Photo by Josh Hedges via Getty Images
It's not too often that two top-ranked fighters in a division stand toe-to-toe in the pocket and slug it out, but that's exactly what happened last night (November 5, 2011) in the bantamweight showdown between Renan Barao and Brad Pickett.
The bout was dubbed the co-main event and Pickett had the support of his native countrymen throughout the exciting one-round contest, but Barao was simply too much for him.
The set-up to the conclusion of the "Fight of the Night"-winning bout was breathtaking for anyone who appreciates the full realm of mixed martial arts.
So how was Barao able to handle the veteran in what was clearly his toughest career test to date? And where do both exciting bantamweights go from here?
The tone of the fight was immediately set in the first 10 seconds as both men traded leather and neither backed down. The punching exchanges were relatively even, but Barao seemed to do a little more damage.
Another key factor was the inclusion of kicks. While Pickett held his own with his crisp boxing, he had no answer for Barao's flying knees, spinning back kicks as well as his leg and body kicks. Barao also repeatedly found a home for his lead left hook, which knocked "One Punch" back on several occasions and may have messed with his tempo.
Just as it appeared that the Brit was beginning to gain some momentum in the striking department, he got caught completely off guard.
Notice how Pickett's feet are both flat on the ground and he's simply unable to get out of the way as Barao explodes forward with a brutal lunging knee attack that cracks him on the jaw.
The 24 year old immediately pounced with a beautiful flurry of punches that dropped Pickett and after some brief ground and pound, he swiftly took Pickett's back in one fluid motion.
It appears that he did it in less than half a second in the slow motion replay, one of the best transitions of the year. He quickly latches on a rear naked choke which put a ton of pressure on Pickett's jaw and forces the tap.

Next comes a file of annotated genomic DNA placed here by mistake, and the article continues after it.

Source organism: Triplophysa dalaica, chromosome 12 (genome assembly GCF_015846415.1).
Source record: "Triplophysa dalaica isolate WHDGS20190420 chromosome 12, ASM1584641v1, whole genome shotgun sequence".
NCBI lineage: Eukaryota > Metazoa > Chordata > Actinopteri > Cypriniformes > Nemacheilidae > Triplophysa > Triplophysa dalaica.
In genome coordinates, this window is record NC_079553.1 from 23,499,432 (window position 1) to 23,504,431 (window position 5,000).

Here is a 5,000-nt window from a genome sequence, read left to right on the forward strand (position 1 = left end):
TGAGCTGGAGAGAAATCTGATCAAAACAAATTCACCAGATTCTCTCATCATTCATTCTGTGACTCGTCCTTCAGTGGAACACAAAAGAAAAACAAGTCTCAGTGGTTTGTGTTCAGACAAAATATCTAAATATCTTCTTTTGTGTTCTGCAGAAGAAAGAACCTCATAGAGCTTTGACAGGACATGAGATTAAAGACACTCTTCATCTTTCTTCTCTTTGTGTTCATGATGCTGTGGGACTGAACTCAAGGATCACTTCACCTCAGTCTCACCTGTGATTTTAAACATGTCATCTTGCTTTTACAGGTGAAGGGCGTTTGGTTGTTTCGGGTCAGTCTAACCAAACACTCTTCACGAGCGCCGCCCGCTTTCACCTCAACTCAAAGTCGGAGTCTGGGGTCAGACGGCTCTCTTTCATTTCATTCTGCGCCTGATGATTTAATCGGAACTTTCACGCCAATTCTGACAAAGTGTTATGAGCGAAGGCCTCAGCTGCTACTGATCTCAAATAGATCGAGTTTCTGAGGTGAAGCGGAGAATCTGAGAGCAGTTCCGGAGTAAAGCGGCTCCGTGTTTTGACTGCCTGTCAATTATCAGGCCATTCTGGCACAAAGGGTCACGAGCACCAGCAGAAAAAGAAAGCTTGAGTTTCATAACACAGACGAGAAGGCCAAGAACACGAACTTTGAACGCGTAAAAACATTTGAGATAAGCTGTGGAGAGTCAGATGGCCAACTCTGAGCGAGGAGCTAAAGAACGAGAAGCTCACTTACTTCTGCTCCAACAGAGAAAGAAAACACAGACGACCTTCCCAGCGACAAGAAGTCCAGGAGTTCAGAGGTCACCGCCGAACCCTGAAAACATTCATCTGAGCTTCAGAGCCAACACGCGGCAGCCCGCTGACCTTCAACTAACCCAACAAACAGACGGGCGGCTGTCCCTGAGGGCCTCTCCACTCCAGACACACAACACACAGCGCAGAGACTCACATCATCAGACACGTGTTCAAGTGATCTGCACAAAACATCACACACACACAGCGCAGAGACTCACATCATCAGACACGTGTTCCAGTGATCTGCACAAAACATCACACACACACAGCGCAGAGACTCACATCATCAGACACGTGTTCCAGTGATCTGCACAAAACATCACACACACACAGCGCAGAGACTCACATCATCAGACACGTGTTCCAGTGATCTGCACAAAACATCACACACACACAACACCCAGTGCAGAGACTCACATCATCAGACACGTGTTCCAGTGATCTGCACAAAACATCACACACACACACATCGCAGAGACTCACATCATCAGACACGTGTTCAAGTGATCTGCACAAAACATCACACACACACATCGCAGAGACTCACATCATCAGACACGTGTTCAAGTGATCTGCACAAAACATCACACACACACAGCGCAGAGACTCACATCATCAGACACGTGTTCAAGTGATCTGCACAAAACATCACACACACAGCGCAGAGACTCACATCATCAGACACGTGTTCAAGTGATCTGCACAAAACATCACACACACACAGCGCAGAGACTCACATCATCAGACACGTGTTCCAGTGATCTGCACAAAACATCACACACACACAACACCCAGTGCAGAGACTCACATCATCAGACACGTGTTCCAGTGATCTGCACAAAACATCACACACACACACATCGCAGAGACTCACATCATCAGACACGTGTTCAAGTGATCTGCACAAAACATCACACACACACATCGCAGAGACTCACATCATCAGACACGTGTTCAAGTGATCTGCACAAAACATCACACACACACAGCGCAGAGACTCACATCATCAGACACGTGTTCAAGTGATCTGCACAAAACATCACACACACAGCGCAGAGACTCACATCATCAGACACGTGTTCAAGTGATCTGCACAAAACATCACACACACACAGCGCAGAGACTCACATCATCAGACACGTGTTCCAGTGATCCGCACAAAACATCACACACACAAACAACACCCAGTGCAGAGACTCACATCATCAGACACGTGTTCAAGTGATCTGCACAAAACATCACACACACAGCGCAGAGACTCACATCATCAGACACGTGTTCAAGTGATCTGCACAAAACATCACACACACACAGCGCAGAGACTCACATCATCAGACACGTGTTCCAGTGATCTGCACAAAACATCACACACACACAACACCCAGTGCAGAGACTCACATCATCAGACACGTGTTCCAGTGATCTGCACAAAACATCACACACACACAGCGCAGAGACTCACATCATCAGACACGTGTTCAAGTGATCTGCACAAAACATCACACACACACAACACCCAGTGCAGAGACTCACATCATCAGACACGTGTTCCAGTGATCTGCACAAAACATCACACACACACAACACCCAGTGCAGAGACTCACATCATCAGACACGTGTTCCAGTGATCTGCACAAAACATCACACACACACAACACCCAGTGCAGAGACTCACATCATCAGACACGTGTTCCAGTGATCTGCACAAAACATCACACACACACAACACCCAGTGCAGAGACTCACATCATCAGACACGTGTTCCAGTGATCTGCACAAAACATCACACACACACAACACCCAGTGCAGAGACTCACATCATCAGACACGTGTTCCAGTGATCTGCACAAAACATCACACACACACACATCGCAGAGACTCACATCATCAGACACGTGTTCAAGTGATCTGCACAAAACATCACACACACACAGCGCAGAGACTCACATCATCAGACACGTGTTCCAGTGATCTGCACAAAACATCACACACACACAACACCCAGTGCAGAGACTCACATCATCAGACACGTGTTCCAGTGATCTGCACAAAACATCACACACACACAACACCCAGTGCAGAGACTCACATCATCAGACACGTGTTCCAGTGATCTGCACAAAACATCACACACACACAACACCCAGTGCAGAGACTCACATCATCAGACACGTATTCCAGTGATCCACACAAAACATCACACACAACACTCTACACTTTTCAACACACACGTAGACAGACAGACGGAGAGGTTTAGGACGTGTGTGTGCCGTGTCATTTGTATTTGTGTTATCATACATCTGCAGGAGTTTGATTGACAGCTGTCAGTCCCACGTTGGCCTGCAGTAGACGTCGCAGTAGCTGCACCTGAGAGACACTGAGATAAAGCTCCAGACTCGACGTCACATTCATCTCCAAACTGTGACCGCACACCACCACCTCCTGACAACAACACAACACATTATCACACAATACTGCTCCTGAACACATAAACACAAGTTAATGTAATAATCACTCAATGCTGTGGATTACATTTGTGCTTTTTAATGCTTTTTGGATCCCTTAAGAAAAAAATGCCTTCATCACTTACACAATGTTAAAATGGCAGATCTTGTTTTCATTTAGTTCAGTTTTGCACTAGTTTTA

For Brad Pickett, he was visibly devastated with the result and at 33 years old, he might never get an opportunity to fight for the title now. It's evident that if he wants to stand and trade with opponents, he should add some kicking attacks to his arsenal to not only become a less predictable striker but to also perhaps understand the defense of the kicks better as well.
A good potential opponent for "One Punch" would be the heavy-hitting Damacio Page, or perhaps recent main card loser Jeff Curran. Another possibility would be former WEC bantamweight champion Eddie Wineland, who's also hit a rough stretch against two of the best in the division.
For Renan Barao, this was a star-making performance. After having a tough battle in his UFC debut against Cole Escovedo, he showcased a severely improved striking game and some insane ground skills against by far the strongest opponent of his young career.
There's already talk of a potential title shot against Dominick Cruz, but that would only happen if something goes terrible wrong in the upcoming fight between Urijah Faber and Brian Bowles at UFC 139. A far more likely scenario would see Barao tested against a highly ranked bantamweight like Ivan Menjivar, Takeya Mizugaki or the winner of Miguel Torres vs. Nick Pace. In my opinion, he's one win away from a title shot.
So what did you think, Maniacs?
Were you equally impressed by Barao's performance last night? With a 28 fight unbeaten streak, does he have what it takes to become a future UFC champion?
All gifs by Zombie Prophet via IronForgesIron.com.